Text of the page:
We investigate the relationship between saturation and height in fields where oil or gas is present below current day free water level. Such situations arise in a number of fields in Oman with complex charge, structural and regional hydrodynamic history. The change in saturation with height – and importantly whether intervals contain mobile or immobile hydrocarbons – is a key parameter influencing volumetrics and field performance.
The correct identification and interpretation of this phenomenon is hindered by the inability to reconcile core-based saturation-height relationships with field observations including saturation from logs. This difficulty arises as core-based saturation-height modeling traditionally only considers the primary drainage (hydrocarbon displacing water) flow sequence. We present a simple analytical model incorporating both core-based primary drainage and imbibition (water displacing hydrocarbon) flow sequences which is able to describe the complex saturation scenarios discussed. The model has been validated against numerical simulations, can handle multiple rock types and is easily coded in a spreadsheet.
We compare our simple core-based model with log observations from example fields. The model can replicate observed saturation profiles within measurement uncertainty including the mobile hydrocarbon saturation above the current free water level as well as the immobile hydrocarbon saturation below. The implications for correct log and core data gathering and interpretation are summarized and the impact on field performance is discussed.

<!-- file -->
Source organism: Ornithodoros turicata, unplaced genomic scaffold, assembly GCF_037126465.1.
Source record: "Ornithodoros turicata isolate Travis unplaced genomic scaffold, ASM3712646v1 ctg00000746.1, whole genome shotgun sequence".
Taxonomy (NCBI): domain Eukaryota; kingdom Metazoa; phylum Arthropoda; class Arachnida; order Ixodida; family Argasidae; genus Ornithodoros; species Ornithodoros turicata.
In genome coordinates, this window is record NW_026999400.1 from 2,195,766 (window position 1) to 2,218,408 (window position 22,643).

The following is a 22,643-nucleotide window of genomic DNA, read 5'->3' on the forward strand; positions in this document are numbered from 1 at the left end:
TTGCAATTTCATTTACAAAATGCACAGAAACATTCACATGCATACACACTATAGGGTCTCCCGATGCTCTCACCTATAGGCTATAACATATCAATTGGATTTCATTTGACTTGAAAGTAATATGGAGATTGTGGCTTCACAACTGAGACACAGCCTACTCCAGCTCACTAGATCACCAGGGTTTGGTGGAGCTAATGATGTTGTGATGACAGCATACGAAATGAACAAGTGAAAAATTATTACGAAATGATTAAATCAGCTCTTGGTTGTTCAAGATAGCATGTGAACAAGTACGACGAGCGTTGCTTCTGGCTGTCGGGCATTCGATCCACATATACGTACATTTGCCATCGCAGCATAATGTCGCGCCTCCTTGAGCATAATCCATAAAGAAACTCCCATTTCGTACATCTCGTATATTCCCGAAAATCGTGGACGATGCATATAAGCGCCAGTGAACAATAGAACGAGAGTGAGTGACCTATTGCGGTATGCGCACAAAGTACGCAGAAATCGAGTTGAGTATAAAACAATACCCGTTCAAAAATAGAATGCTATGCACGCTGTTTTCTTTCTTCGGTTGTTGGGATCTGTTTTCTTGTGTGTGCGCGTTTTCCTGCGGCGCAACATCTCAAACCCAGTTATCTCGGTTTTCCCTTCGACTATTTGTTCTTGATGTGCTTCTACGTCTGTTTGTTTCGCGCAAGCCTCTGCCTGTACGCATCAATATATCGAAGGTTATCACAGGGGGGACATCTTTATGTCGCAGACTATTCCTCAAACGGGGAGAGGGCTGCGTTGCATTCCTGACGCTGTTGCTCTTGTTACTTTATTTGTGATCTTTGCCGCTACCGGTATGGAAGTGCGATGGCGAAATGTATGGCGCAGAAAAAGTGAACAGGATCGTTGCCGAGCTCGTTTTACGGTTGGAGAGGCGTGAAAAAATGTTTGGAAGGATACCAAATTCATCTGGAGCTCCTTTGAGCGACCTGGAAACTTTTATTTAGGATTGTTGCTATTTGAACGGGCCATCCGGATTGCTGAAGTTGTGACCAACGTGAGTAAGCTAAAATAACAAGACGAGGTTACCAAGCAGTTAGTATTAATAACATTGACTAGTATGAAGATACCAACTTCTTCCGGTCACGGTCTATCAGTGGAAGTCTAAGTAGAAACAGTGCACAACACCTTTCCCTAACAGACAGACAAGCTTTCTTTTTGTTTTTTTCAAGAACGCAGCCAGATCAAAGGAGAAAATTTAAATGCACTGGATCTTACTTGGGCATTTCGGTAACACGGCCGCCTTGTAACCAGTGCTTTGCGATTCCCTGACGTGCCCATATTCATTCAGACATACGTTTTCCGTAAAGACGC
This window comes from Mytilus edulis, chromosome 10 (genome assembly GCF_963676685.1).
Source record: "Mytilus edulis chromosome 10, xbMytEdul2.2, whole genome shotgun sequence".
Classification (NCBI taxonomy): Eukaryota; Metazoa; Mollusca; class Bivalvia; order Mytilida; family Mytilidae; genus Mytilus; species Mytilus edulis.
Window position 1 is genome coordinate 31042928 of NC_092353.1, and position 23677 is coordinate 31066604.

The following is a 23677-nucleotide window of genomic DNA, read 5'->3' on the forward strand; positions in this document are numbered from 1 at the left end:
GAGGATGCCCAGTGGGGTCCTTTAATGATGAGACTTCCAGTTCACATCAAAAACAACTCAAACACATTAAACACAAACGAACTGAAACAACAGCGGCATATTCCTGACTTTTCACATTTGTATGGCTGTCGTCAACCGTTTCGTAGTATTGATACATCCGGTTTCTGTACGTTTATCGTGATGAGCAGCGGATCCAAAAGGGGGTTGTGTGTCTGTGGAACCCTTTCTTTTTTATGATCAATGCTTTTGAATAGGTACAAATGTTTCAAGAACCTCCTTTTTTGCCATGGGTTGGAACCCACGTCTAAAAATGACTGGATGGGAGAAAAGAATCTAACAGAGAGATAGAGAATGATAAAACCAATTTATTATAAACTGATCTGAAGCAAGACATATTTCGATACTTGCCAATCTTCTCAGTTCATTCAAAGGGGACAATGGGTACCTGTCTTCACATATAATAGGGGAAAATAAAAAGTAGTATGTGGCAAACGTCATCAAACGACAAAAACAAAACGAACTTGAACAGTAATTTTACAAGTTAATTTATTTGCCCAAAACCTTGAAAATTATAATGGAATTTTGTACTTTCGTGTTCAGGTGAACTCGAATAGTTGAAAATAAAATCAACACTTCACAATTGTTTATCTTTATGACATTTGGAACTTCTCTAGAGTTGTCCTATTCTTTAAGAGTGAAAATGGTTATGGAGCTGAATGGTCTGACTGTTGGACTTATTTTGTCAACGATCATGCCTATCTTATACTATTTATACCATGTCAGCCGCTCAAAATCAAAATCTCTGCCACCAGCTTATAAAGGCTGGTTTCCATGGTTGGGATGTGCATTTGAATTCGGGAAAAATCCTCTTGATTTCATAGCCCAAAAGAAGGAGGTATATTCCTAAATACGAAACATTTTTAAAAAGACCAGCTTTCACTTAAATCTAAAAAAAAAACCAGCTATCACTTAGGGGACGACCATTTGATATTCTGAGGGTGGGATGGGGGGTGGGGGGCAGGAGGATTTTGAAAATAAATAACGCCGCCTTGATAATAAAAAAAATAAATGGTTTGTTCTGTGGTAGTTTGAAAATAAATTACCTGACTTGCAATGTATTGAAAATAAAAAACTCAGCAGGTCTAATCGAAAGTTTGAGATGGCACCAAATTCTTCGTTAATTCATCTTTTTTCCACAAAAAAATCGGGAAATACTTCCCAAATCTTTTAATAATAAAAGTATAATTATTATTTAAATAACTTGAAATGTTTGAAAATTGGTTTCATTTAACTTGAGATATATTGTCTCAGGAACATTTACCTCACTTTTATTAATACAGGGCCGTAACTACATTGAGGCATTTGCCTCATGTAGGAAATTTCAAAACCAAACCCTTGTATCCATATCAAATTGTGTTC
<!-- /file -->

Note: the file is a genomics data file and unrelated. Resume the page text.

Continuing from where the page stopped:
The work highlights the important role the imbibition flow sequence can play in describing hydrocarbon saturation changes with height in some fields: this is often overlooked yet critical for the correct description of some fields. Model inputs require imbibition experiments to be considered in data gathering campaigns.
A companion paper published in parallel discusses the processes that affect fluid distributions and outlines recommended diagnostic tools and workflows (Boya Ferrero et al., 2016).